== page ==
Re-fuelling and other rights have been established in Sri Lanka and elsewhere, while in Djibouti a full naval base is being constructed at the entrance to the Gulf of Aden, Red Sea and the Suez Canal route to Europe. More controversially, China has laid claim to most of the South China Sea on the basis of the famous 'dotted line' on an old Chinese map. It overlaps the maritime areas of Vietnam, Philippines and others. Likewise it claims much of the East China Sea on the basis of islands also claimed by Japan.

These conflicting claims involve not only sovereignty issues and freedom of maritime movement but also important fishing resources and potential offshore mining, especially for hydrocarbons. China has fortified its position by artificial expansion of islands for airstrips and military facilities.

The US claims to have evidence showing that China is now adding missile sites. In addition to overflights the US has sent a naval carrier force into the disputed areas to reassert freedom of navigation. Analysts, alarmed by the risk of military confrontation or accidental incident, have noted China's recent resumption of purchases of US federal treasury bonds and now its ban on imports of North Korean coal as possible gestures to Washington to reduce bilateral tension.

How the relationship between China and the Trump administration will develop is clearly significant. There seems some risk if President Trump follows up his campaign allegations of currency manipulation and unfairness as reasons behind the massive bilateral US-China trade imbalance. In fact, rather than lower the renminbi to support its exports, China has for over a year been trying to support its currency. The possibility of any new US restraints on imports of Chinese consumer goods, beyond some existing US and EU cases under World Bank rules, is already alarming US importers such as Walmart.

As the new US administration slowly takes shape some good key secretary level appointments are encouraging. Together with Vice President Mike Pence they are likely to provide advice to a President lacking in experience. Trump may or may not take that advice. Under the checks and balances of the US constitution both the courts and Congress can limit Presidential power, particularly with respect to legislation. However, the executive powers of the White House remain formidable.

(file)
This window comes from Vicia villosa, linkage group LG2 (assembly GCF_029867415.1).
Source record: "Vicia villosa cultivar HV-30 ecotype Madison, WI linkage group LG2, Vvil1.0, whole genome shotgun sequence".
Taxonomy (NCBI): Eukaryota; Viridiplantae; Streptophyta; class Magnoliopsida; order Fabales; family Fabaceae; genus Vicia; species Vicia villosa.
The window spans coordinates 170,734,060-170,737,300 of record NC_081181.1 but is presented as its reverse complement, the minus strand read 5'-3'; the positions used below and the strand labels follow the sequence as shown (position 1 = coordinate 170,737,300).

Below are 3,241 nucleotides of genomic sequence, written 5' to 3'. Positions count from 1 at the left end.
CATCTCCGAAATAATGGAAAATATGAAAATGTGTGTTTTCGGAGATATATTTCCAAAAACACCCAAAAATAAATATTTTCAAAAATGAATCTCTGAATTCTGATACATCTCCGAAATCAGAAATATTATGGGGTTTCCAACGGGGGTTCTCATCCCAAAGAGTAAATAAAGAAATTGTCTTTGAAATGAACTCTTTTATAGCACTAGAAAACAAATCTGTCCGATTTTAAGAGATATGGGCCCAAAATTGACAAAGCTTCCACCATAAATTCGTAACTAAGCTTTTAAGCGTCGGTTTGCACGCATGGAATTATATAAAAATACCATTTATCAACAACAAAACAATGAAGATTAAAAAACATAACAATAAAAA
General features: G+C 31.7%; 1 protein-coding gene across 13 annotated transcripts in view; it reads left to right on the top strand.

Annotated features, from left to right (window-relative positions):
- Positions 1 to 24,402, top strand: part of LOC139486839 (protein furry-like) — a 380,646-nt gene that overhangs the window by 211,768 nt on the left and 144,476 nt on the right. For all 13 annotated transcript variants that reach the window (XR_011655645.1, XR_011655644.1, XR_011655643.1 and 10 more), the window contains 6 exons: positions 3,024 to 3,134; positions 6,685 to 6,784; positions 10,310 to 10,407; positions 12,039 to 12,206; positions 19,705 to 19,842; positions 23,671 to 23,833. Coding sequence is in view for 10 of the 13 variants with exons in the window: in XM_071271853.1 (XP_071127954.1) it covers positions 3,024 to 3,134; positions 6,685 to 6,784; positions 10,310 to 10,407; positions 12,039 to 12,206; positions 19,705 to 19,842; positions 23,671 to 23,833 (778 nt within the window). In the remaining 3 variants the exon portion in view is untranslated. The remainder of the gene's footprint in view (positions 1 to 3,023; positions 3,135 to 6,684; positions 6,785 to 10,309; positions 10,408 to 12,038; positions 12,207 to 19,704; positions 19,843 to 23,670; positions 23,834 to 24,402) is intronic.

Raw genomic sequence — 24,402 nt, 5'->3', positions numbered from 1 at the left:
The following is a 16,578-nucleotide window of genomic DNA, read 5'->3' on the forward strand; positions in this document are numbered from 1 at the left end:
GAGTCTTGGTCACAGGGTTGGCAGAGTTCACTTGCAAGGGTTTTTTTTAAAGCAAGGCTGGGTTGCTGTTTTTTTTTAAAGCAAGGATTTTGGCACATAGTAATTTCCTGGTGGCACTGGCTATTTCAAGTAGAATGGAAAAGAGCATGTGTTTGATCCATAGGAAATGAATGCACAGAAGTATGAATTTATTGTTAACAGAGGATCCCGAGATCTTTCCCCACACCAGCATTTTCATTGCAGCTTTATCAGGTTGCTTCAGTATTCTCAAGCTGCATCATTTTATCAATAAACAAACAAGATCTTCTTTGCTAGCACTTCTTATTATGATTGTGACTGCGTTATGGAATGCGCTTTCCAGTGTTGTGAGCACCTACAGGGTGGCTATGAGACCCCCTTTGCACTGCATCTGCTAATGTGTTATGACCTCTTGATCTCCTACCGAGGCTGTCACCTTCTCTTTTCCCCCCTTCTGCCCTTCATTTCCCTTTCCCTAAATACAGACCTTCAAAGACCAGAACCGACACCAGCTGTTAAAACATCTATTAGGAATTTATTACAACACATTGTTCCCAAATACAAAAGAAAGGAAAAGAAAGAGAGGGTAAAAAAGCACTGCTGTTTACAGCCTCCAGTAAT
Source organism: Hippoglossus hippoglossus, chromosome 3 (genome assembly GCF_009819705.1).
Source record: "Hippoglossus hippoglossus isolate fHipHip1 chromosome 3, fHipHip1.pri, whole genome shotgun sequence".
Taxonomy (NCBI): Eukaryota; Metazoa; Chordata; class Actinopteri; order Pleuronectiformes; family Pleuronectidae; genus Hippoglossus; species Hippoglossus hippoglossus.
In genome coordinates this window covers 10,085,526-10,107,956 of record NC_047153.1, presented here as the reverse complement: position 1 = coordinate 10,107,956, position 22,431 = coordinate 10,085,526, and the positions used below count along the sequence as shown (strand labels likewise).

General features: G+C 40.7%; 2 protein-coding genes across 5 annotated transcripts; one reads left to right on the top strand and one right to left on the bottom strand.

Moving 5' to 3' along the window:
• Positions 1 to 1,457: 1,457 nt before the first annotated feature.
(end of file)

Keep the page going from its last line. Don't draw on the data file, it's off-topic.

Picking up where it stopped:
On the Chinese side there is fortunately less uncertainty. President Xi Jinping faces an important Chinese Communist Party Congress meeting this autumn but this is likely to mark a further consolidation of his power, rather than herald any great change of established policy, unless in response to new challenges from Washington. Despite Chinese assertiveness in the South China Sea, its military modernisation, CPEC and the One Belt, One Belt, One Road (OBOR) outreach, China's present ambition seems primarily regional. In military terms the US remains the only superpower.

China is still a middle-income country and analysts are divided on whether it can follow the examples of South Korea and Poland by escaping the "middle income trap". Some point to its aging population, its enormous debt and its problems of excessive investment. On the other side, it is argued that technology can make up for the decline in working age population and the debt is predominately domestic. It has huge currency reserves, positive trade balance and the central bank has an excellent record of skilful use of fiscal and monetary policy.

China appears to be going ahead in a positive manner.